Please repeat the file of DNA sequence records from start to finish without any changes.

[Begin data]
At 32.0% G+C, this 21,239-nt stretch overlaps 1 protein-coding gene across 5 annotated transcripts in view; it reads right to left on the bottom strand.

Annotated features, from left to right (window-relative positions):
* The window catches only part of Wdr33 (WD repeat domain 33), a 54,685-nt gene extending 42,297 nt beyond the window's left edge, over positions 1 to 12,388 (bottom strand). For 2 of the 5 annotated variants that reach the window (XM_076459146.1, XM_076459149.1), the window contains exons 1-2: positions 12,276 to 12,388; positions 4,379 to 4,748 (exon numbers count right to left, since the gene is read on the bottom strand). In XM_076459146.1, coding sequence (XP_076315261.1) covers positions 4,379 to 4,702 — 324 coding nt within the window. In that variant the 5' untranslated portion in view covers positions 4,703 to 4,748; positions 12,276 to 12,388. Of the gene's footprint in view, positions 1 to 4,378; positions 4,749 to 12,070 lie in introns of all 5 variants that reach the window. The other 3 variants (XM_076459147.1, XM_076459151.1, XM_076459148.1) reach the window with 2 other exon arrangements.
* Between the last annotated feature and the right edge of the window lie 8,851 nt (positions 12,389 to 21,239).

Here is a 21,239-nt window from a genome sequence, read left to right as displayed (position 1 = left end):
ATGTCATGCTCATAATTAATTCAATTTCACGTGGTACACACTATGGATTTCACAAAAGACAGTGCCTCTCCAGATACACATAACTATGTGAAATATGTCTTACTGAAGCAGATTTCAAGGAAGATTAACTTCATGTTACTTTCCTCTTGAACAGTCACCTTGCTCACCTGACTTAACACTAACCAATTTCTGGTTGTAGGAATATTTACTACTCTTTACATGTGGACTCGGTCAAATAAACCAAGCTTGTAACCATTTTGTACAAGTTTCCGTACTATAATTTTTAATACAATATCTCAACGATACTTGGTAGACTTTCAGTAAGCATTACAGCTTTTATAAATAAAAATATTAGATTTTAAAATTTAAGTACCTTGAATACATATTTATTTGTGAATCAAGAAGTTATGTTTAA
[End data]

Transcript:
At 32.0% G+C, this 21,239-nt stretch overlaps 1 protein-coding gene across 5 annotated transcripts in view; it reads right to left on the bottom strand.

Annotated features, from left to right (window-relative positions):
* The window catches only part of Wdr33 (WD repeat domain 33), a 54,685-nt gene extending 42,297 nt beyond the window's left edge, over positions 1 to 12,388 (bottom strand). For 2 of the 5 annotated variants that reach the window (XM_076459146.1, XM_076459149.1), the window contains exons 1-2: positions 12,276 to 12,388; positions 4,379 to 4,748 (exon numbers count right to left, since the gene is read on the bottom strand). In XM_076459146.1, coding sequence (XP_076315261.1) covers positions 4,379 to 4,702 — 324 coding nt within the window. In that variant the 5' untranslated portion in view covers positions 4,703 to 4,748; positions 12,276 to 12,388. Of the gene's footprint in view, positions 1 to 4,378; positions 4,749 to 12,070 lie in introns of all 5 variants that reach the window. The other 3 variants (XM_076459147.1, XM_076459151.1, XM_076459148.1) reach the window with 2 other exon arrangements.
* Between the last annotated feature and the right edge of the window lie 8,851 nt (positions 12,389 to 21,239).

Here is a 21,239-nt window from a genome sequence, read left to right as displayed (position 1 = left end):
ATGTCATGCTCATAATTAATTCAATTTCACGTGGTACACACTATGGATTTCACAAAAGACAGTGCCTCTCCAGATACACATAACTATGTGAAATATGTCTTACTGAAGCAGATTTCAAGGAAGATTAACTTCATGTTACTTTCCTCTTGAACAGTCACCTTGCTCACCTGACTTAACACTAACCAATTTCTGGTTGTAGGAATATTTACTACTCTTTACATGTGGACTCGGTCAAATAAACCAAGCTTGTAACCATTTTGTACAAGTTTCCGTACTATAATTTTTAATACAATATCTCAACGATACTTGGTAGACTTTCAGTAAGCATTACAGCTTTTATAAATAAAAATATTAGATTTTAAAATTTAAGTACCTTGAATACATATTTATTTGTGAATCAAGAAGTTATGTTTAA